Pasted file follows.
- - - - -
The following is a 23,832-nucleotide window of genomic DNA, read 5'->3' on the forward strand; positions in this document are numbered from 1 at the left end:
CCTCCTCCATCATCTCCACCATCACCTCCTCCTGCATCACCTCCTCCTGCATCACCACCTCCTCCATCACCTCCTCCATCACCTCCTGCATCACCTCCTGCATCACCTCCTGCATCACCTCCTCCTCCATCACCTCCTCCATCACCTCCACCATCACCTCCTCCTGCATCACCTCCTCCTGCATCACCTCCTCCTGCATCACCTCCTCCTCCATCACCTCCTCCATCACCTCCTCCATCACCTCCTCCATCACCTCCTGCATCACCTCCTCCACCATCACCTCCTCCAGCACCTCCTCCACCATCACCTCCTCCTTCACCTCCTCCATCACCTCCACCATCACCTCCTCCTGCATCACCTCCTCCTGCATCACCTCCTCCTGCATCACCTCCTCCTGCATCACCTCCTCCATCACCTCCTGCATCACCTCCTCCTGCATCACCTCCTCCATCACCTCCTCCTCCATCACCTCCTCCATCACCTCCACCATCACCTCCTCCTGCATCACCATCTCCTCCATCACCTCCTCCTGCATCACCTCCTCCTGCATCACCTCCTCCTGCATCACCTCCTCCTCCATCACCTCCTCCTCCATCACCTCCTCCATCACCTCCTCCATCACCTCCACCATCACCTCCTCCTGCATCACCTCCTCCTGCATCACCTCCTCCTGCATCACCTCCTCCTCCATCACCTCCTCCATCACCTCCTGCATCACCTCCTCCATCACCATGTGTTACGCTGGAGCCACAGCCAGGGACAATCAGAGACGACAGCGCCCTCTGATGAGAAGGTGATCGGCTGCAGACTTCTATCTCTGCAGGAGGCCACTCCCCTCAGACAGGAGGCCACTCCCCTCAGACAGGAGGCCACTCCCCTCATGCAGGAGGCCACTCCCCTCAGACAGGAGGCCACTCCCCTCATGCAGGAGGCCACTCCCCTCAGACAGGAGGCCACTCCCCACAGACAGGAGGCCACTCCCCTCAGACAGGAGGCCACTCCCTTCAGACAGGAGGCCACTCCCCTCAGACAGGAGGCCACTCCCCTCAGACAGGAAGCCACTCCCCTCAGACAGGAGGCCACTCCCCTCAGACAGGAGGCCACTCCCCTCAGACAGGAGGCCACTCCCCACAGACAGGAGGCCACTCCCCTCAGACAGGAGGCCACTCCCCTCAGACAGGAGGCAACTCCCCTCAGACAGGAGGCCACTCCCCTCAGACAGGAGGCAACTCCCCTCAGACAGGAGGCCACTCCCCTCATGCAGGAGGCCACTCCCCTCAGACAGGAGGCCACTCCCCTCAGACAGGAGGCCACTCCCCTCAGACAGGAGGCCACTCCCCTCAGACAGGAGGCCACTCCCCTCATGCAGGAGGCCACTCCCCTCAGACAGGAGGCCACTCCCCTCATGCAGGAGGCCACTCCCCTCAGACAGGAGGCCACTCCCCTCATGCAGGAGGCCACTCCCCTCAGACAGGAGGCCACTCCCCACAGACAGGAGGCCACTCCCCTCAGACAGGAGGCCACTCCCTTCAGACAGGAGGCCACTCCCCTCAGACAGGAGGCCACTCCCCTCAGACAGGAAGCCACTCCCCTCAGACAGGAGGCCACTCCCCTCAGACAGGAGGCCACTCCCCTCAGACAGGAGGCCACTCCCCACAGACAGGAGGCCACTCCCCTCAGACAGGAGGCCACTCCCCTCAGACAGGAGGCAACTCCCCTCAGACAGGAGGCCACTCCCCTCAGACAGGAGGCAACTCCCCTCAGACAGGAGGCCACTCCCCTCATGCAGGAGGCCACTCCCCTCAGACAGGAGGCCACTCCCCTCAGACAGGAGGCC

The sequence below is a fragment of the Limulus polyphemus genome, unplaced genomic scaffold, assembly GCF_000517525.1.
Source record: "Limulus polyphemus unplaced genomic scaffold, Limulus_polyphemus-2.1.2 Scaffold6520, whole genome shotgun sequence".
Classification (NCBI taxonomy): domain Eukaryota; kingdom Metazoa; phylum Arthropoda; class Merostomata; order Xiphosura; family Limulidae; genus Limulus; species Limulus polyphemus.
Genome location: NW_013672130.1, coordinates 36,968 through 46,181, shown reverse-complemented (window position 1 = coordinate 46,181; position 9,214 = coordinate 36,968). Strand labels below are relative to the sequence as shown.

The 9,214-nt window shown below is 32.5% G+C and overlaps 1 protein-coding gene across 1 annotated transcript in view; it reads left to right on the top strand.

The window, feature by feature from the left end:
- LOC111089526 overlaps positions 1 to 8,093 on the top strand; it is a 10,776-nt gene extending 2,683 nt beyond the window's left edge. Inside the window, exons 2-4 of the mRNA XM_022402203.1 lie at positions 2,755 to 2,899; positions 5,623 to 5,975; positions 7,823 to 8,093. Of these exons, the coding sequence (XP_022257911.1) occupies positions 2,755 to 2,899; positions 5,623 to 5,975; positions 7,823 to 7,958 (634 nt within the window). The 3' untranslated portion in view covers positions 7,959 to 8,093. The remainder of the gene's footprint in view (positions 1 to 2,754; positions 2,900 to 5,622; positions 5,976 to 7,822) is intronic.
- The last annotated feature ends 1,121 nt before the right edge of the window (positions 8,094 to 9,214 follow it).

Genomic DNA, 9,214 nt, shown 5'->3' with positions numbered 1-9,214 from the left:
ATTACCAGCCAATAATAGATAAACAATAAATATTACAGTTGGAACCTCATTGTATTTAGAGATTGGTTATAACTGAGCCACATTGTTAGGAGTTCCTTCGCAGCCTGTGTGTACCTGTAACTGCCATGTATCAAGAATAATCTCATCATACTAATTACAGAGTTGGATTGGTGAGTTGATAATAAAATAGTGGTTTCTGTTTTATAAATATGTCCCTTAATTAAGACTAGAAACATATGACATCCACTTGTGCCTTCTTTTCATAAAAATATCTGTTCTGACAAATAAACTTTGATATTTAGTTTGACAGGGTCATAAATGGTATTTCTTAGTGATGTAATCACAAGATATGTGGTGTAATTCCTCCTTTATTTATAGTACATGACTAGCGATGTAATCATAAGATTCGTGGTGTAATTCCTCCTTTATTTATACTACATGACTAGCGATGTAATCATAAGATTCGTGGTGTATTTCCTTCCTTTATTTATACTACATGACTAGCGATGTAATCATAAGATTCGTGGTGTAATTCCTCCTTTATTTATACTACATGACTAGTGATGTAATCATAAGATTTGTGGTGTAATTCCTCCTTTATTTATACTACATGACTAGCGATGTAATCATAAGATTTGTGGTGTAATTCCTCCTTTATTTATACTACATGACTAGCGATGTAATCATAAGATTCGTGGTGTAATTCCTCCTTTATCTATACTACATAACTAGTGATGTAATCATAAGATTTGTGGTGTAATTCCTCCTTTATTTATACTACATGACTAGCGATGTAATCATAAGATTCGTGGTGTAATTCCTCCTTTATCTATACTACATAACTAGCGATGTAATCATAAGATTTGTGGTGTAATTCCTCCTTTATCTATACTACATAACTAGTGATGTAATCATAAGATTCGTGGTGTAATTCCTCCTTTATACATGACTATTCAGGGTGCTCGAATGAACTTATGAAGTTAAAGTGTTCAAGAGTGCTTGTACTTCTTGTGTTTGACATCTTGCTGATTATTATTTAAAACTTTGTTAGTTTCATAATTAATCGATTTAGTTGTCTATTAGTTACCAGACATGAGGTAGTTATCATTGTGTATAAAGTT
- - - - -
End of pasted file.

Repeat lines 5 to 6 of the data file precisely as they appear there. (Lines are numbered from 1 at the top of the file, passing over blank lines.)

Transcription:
Classification (NCBI taxonomy): domain Eukaryota; kingdom Metazoa; phylum Arthropoda; class Merostomata; order Xiphosura; family Limulidae; genus Limulus; species Limulus polyphemus.
Genome location: NW_013672130.1, coordinates 36,968 through 46,181, shown reverse-complemented (window position 1 = coordinate 46,181; position 9,214 = coordinate 36,968). Strand labels below are relative to the sequence as shown.